Dylis: Yeah. I remember, funnily enough, I was just talking with my husband and reminiscing about 20 odd years ago when I was the regional sales director and I had the top floor of Barclays Bank in the high street in Oxford. I had a suite of offices with secretaries and all, you know, boardrooms and everything was fantastic. The company made a decision that they were going to make us all remote workers. I literally went from this beautiful suite of offices to the end of my living room table. I had a wire at one side, a wire at the other. I felt like I was in a cage. So there was two things actually. One was the physical environment was so different and I really found that difficult to adjust to. It took a little while for that to become my new normal. But the other thing was I missed the people because it was a very busy, busy, busy office, you know. So I had to find ways of being able to interact and we didn’t have all of this Zoom and the technology that we have now. I had to find a way to be able to manage myself. Actually kind of reflecting on that and thinking about this podcast and I realise what an impact that had on my mental health.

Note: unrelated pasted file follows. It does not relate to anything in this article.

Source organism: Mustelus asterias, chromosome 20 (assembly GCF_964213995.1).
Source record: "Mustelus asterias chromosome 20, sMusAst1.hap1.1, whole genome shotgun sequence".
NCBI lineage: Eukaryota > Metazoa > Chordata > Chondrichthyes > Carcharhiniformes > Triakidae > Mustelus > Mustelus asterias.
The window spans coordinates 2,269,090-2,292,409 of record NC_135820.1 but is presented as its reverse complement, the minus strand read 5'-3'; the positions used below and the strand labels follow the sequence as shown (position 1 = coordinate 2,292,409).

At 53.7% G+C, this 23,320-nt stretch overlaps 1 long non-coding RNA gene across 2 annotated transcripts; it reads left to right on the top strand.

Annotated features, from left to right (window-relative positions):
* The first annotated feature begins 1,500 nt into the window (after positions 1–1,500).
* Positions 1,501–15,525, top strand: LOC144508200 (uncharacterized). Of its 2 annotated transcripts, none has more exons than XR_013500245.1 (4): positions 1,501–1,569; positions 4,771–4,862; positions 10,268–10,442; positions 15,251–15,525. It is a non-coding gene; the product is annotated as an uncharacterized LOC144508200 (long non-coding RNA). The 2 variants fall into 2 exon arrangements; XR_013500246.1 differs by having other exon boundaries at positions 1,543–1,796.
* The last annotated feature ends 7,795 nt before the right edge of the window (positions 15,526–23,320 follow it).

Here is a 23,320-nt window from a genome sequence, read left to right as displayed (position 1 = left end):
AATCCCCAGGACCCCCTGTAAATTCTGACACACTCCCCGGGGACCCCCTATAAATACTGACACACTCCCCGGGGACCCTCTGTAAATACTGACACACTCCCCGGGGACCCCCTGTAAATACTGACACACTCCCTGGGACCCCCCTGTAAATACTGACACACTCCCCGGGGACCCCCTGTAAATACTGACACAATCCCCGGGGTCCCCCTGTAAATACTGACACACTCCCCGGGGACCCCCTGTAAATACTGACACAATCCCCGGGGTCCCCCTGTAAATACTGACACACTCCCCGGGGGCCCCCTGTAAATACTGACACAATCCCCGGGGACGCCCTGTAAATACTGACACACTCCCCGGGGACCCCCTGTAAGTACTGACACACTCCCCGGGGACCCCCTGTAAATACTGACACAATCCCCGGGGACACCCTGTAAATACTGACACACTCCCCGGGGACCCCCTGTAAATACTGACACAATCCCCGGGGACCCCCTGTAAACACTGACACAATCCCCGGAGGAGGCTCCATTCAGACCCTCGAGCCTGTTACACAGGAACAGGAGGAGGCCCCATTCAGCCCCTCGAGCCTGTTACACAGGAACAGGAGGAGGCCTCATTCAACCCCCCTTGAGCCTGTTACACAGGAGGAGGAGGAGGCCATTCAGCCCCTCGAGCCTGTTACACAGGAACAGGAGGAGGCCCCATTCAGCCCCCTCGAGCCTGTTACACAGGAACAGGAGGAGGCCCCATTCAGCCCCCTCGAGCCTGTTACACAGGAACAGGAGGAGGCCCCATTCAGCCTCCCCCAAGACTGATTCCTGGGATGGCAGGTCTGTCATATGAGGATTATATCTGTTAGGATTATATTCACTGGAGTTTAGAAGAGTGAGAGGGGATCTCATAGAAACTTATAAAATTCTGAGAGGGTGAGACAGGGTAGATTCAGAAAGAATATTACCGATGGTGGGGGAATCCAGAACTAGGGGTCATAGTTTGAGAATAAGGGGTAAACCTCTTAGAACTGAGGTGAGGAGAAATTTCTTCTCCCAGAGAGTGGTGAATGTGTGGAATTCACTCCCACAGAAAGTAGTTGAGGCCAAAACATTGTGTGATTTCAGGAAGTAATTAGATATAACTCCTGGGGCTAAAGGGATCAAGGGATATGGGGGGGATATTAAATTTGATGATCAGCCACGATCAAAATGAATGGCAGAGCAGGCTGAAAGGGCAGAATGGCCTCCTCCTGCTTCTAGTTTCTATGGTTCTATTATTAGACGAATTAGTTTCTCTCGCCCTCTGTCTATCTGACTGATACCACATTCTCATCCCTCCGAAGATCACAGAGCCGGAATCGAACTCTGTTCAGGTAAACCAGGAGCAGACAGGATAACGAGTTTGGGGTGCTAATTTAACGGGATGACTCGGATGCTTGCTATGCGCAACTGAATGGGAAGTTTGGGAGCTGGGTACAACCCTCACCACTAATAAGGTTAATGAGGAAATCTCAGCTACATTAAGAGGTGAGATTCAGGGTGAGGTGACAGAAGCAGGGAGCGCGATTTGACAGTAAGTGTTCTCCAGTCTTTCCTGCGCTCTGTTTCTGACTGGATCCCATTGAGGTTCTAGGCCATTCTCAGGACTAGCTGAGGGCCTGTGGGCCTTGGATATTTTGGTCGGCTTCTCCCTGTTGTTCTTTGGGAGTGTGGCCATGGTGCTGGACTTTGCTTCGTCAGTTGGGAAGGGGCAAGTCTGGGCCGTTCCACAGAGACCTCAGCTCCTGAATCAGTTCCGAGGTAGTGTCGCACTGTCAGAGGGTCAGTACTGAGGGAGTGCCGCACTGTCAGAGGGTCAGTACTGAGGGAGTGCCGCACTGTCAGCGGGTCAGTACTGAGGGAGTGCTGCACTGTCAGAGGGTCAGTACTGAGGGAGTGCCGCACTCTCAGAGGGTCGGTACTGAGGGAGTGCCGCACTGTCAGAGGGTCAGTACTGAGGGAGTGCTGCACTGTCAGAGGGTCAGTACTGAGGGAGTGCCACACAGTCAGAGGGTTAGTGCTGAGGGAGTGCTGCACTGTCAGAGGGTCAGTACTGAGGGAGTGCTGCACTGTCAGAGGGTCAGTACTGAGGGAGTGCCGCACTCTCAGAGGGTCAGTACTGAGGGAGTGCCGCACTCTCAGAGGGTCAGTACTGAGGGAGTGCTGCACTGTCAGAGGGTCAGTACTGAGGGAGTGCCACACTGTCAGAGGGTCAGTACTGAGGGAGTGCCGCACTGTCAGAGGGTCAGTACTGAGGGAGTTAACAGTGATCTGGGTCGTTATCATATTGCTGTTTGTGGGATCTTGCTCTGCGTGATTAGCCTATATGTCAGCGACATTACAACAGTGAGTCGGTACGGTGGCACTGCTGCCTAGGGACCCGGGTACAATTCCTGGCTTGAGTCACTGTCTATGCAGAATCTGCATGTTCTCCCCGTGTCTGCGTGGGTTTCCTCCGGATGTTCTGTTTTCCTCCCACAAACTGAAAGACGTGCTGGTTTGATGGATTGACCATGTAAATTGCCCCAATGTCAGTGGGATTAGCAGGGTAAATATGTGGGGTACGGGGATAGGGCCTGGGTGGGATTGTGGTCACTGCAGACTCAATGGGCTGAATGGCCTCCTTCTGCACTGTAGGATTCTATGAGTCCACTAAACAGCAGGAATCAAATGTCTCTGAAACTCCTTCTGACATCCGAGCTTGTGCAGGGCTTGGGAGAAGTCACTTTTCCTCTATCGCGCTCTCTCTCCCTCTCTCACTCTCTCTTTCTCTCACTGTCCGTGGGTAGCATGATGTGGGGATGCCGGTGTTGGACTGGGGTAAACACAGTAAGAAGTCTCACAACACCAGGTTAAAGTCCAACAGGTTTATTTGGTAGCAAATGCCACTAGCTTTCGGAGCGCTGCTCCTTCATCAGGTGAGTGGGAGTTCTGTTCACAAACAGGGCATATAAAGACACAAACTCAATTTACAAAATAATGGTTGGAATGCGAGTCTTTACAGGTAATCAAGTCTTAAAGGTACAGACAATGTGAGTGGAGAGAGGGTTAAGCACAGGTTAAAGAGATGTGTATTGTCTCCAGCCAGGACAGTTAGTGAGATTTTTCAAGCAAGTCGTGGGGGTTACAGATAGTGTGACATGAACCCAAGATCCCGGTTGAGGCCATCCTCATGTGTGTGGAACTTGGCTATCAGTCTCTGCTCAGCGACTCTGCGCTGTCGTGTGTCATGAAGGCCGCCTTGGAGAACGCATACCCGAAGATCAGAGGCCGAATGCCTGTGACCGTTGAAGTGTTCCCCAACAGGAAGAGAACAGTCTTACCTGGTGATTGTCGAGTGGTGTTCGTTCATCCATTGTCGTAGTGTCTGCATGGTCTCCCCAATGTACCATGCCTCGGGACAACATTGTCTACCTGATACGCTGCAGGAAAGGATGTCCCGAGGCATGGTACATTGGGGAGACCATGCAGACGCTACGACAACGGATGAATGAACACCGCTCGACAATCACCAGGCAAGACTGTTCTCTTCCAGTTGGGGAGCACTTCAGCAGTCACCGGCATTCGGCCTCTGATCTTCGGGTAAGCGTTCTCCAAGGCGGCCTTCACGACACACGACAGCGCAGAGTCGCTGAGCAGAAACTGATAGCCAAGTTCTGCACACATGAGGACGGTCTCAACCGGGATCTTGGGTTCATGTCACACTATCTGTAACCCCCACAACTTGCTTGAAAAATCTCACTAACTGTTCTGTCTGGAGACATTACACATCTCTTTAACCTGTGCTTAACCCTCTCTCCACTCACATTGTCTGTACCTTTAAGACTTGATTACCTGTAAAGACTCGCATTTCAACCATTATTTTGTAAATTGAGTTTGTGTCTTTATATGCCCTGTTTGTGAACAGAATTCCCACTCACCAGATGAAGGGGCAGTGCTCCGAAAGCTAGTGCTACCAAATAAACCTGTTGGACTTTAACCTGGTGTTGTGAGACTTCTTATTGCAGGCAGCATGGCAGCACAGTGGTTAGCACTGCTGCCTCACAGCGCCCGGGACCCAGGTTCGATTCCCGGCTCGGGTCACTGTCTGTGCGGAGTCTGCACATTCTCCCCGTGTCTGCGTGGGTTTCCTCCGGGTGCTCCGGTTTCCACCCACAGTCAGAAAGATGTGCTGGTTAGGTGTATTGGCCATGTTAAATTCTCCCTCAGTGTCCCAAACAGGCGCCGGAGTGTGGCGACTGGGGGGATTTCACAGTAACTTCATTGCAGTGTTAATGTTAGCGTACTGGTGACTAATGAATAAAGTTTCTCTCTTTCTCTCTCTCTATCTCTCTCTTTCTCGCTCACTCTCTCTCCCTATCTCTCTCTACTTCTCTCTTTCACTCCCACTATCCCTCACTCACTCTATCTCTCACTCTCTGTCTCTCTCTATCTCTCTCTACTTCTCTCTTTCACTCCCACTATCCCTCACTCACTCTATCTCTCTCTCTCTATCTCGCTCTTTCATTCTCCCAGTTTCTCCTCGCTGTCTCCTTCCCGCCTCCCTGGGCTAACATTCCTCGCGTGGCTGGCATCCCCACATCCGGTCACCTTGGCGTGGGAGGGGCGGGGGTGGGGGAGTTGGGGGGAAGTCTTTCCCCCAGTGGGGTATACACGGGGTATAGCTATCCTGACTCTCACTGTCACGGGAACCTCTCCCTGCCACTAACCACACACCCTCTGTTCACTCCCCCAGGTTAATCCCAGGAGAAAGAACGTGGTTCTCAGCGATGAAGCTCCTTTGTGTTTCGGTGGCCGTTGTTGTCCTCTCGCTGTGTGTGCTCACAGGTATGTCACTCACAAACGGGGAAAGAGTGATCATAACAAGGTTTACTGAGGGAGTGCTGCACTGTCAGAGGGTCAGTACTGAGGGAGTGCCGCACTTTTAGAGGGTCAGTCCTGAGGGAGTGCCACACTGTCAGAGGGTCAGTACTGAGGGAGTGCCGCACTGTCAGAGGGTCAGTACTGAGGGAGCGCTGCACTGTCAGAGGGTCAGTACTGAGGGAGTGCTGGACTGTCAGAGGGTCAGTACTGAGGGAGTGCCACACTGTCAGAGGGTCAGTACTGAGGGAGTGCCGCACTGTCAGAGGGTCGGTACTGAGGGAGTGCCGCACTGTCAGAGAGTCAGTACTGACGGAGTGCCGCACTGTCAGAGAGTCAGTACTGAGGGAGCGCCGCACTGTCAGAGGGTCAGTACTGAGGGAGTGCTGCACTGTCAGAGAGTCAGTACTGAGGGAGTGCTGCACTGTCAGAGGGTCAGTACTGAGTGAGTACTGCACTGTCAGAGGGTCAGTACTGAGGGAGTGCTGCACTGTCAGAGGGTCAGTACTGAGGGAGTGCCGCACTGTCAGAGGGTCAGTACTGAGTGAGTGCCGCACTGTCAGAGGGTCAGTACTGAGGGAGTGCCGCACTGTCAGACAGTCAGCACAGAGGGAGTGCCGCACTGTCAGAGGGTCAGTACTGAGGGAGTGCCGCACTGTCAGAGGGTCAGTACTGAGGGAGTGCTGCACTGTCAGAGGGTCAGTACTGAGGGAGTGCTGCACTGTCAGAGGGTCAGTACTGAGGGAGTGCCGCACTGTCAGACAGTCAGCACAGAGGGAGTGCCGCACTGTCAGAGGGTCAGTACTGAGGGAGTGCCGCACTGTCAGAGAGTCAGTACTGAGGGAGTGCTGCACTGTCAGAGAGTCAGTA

Andrea: But connectedness is a really big part of our mental well-being. Connecting with other people, feeling as though we belong, having a tribe and a lot of people get that from the workplace. Yeah. You described that two factors, the physical. So I’m now expected to use tech and I’m on the camping table in the corner of the living room and I’ve not got IT just down the corridor in case anything goes wrong and I’m feeling a little bit stressed by it all. But secondly, I’ve not got the people around me that I normally have. I don’t feel that sense of team, that sense of belonging.